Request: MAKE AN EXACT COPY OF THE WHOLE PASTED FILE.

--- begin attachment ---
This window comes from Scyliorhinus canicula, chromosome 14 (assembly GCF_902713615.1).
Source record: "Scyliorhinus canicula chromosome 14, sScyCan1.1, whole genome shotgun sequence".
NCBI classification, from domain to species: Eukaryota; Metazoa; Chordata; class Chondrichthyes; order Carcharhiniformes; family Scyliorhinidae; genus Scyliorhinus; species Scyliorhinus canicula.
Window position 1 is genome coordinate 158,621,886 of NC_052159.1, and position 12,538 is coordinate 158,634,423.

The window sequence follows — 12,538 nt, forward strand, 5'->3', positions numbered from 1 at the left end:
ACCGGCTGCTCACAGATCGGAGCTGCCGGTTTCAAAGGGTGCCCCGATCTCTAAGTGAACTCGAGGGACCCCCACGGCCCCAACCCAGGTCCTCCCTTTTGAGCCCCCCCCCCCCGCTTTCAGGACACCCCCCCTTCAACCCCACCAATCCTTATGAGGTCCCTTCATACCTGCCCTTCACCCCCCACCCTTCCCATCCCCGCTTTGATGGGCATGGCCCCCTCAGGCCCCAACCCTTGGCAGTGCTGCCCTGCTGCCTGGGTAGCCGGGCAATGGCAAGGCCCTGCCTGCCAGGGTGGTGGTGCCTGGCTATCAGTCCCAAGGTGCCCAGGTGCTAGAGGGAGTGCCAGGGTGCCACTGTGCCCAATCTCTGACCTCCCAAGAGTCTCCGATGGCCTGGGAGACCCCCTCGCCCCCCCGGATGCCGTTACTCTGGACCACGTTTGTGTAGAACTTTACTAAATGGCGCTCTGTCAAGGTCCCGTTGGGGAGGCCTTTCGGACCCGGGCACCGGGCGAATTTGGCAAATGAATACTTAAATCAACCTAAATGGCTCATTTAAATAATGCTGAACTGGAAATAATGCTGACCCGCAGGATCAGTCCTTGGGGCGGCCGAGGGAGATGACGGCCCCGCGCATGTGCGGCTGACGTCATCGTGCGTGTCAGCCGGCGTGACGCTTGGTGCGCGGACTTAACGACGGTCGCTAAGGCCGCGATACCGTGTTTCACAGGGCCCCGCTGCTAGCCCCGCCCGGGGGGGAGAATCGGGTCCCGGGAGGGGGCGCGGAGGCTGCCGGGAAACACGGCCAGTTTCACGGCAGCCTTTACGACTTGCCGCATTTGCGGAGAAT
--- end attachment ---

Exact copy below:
This window comes from Scyliorhinus canicula, chromosome 14 (assembly GCF_902713615.1).
Source record: "Scyliorhinus canicula chromosome 14, sScyCan1.1, whole genome shotgun sequence".
NCBI classification, from domain to species: Eukaryota; Metazoa; Chordata; class Chondrichthyes; order Carcharhiniformes; family Scyliorhinidae; genus Scyliorhinus; species Scyliorhinus canicula.
Window position 1 is genome coordinate 158,621,886 of NC_052159.1, and position 12,538 is coordinate 158,634,423.

The window sequence follows — 12,538 nt, forward strand, 5'->3', positions numbered from 1 at the left end:
ACCGGCTGCTCACAGATCGGAGCTGCCGGTTTCAAAGGGTGCCCCGATCTCTAAGTGAACTCGAGGGACCCCCACGGCCCCAACCCAGGTCCTCCCTTTTGAGCCCCCCCCCCCCGCTTTCAGGACACCCCCCCTTCAACCCCACCAATCCTTATGAGGTCCCTTCATACCTGCCCTTCACCCCCCACCCTTCCCATCCCCGCTTTGATGGGCATGGCCCCCTCAGGCCCCAACCCTTGGCAGTGCTGCCCTGCTGCCTGGGTAGCCGGGCAATGGCAAGGCCCTGCCTGCCAGGGTGGTGGTGCCTGGCTATCAGTCCCAAGGTGCCCAGGTGCTAGAGGGAGTGCCAGGGTGCCACTGTGCCCAATCTCTGACCTCCCAAGAGTCTCCGATGGCCTGGGAGACCCCCTCGCCCCCCCGGATGCCGTTACTCTGGACCACGTTTGTGTAGAACTTTACTAAATGGCGCTCTGTCAAGGTCCCGTTGGGGAGGCCTTTCGGACCCGGGCACCGGGCGAATTTGGCAAATGAATACTTAAATCAACCTAAATGGCTCATTTAAATAATGCTGAACTGGAAATAATGCTGACCCGCAGGATCAGTCCTTGGGGCGGCCGAGGGAGATGACGGCCCCGCGCATGTGCGGCTGACGTCATCGTGCGTGTCAGCCGGCGTGACGCTTGGTGCGCGGACTTAACGACGGTCGCTAAGGCCGCGATACCGTGTTTCACAGGGCCCCGCTGCTAGCCCCGCCCGGGGGGGAGAATCGGGTCCCGGGAGGGGGCGCGGAGGCTGCCGGGAAACACGGCCAGTTTCACGGCAGCCTTTACGACTTGCCGCATTTGCGGAGAAT